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An Evaluation of Elemental Sulfur-Sewage Sludge Combinations and Waste Gypsum as Sulfur Sources

Sulewski, G.D. 1996. M.Sc. Thesis. Dept. Soil Science, University of Saskatchewan, Saskatoon, SK

Abstract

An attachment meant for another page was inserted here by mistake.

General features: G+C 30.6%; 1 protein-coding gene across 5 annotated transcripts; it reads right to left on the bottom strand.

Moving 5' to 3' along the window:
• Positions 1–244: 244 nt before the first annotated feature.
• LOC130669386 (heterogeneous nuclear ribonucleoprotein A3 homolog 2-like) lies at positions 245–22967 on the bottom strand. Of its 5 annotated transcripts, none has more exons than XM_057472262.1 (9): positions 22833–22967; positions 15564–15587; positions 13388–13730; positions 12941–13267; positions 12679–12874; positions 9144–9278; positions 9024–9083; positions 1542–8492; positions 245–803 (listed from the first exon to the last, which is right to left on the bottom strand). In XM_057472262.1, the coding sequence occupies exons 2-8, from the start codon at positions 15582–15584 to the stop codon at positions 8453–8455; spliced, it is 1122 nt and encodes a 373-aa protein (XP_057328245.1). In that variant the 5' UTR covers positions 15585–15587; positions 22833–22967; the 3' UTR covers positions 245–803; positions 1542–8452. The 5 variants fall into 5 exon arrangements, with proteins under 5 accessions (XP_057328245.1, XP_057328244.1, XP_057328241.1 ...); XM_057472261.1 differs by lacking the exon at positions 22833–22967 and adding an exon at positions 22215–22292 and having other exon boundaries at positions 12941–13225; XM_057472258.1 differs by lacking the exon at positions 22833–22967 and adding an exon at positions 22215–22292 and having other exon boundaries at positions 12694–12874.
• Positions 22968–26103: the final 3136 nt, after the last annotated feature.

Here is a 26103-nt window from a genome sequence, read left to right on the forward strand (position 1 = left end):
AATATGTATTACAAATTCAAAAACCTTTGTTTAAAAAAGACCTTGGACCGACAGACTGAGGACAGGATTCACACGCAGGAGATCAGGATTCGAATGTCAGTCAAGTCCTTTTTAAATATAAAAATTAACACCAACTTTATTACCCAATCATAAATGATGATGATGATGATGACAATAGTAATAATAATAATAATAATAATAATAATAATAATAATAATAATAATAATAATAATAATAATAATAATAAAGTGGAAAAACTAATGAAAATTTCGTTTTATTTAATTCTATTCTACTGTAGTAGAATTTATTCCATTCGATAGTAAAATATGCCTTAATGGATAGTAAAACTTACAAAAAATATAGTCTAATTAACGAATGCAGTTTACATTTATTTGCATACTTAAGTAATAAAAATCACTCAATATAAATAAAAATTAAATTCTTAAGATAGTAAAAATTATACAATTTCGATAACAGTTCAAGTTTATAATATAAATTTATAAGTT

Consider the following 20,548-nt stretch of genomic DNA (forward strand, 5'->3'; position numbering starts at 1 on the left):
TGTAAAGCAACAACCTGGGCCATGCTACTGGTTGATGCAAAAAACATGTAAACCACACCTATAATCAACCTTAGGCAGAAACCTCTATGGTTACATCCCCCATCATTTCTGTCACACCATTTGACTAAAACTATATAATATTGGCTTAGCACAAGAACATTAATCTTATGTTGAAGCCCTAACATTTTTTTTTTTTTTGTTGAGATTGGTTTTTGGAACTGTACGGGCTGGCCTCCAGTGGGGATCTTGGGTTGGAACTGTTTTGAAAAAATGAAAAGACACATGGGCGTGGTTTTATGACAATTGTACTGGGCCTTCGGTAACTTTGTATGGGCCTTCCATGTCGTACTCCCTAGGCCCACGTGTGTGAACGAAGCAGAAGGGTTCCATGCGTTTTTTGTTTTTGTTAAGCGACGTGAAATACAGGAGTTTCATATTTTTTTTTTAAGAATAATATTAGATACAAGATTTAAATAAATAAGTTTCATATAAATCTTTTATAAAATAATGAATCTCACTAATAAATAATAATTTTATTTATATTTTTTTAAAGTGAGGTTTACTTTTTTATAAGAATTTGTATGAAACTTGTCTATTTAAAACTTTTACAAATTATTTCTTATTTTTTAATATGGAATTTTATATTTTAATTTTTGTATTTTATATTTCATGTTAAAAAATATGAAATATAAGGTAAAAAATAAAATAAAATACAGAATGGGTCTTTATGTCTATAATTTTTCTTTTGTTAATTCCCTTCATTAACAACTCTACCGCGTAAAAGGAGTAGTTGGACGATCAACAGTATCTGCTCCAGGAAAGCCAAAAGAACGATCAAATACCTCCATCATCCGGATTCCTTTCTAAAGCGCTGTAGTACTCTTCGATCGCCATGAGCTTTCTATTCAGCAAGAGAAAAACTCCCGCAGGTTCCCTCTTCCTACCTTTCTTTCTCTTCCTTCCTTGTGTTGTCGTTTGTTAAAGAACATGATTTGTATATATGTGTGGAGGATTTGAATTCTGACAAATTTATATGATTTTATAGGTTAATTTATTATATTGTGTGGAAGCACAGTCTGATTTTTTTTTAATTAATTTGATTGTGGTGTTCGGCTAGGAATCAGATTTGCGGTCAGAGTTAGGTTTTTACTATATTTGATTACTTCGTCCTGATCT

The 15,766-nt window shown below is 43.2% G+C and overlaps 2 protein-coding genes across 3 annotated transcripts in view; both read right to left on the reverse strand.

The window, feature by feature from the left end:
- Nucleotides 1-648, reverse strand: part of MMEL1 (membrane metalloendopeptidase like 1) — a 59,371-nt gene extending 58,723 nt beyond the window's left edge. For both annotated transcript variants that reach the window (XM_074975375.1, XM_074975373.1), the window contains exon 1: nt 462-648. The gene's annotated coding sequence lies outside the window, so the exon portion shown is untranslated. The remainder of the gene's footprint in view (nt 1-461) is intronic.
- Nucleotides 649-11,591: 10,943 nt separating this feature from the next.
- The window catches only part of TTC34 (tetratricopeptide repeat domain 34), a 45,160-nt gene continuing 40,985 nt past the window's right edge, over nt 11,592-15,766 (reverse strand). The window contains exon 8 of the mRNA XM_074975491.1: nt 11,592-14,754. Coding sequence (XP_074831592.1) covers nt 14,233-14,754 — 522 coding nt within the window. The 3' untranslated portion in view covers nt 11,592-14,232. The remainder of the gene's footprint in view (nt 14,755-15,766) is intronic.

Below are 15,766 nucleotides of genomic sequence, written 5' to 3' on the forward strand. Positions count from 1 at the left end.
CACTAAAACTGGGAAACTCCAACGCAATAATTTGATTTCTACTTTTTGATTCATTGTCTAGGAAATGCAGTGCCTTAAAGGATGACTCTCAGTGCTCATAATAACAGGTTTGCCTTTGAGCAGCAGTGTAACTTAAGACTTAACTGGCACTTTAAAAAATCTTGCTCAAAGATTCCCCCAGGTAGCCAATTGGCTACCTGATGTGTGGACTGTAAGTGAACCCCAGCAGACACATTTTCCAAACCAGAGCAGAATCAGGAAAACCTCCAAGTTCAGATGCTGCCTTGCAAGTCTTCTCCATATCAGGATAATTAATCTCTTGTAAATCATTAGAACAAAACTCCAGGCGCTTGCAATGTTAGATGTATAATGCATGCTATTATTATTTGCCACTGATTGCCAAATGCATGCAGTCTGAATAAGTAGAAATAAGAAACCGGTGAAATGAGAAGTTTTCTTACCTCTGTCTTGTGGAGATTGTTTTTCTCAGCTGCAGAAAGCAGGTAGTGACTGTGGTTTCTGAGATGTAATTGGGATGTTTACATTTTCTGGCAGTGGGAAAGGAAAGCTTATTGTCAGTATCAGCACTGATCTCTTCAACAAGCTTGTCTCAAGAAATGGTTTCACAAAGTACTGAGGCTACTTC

Elemental sulfur (So) was combined with dried anaerobically digested sewage sludge (DDS) from Saskatoon to form fertilizer mixtures. These So combinations were studied in both loose and pelletized form to discern the role of DDS as a fertilizer binder and a potential stimulator of heterotrophic So oxidation. Additionally, two waste gypsum sources from Saskatchewan were evaluated as sulfate fertilizer alternatives: (1) waste wallboard (23% S, air-dried, pulverized) and (2) sodium sulfate mining by-product (20.9% S, air-dried, crushed and sieved < 2mm). Elemental sulfur combinations consisting of various proportions of So, DDS and hydrated lime (Ca(OH)2 ) were created, incubated and microscopically examined. An incubation lasting 12 weeks was used to examine the short-term release of sulfate from wallboard as well as fine (mean particle size = 82 5 μm) and coarse (MPS = 353 5 μm) So combinations. Sulfate supply potential and the effects of granular So pelletization were studied in the growth chamber with canola as the test crop. An apparent link existed between enhanced So oxidation rate and a modified surface environment produced by the combination of So DDS lime. Soil amendment with So combinations containing DDS lime or lime alone showed superior initial oxidation rates than So alone. Growth chamber observations revealed higher canola yield and sulfate recovery with application of So combinations containing DDS lime over So alone. Attempts at pelletizing the So combinations resulted in improved handling characteristics, but lowered product performance due to poor dispersion in soil. The potential role of DDS, heterotrophic populations and lime on So oxidation were assessed through measurement of soil CO2 evolution. The addition of So DDS lime prevented the depression in soil CO2 evolution observed with So amendment alone. Compared to immediately soluble sulfate, the recovery of wallboard-derived sulfate in soil incubation (12 weeks) was lower. Growth chamber tests lasting six weeks revealed a 37% lower S recovery from wallboard gypsum than soluble sulfate. The potential for using DDS to enhance So oxidation and the sulfate release of waste gypsum was studied under field conditions at Star City, Saskatchewan using canola as the test crop. Yield and sulfur uptake were assessed at three rates of sulfur (20, 40 and 80 kg S ha-1 ) on a Gray Luvisolic soil (Porcupine Plain association). Variability and an underestimation of the soil sulfur supplying power obscured the effects of DDS lime on enhancing So oxidation. Based on crop sulfur uptake data, wallboard gypsum was often comparable to ammonium sulfate. Application of mine gypsum produced lower mid-season and final sulfur uptake compared to wallboard and ammonium sulfate. The crystalline nature of mine gypsum restricts product effectiveness, but it has better handling qualities than pulverized wallboard. The waste gypsum sources provided significantly lower sulfur use efficiency (SUE) at 20 kg S ha-1 than ammonium sulfate; however no difference was observed at 40 and 80 kg S ha-1.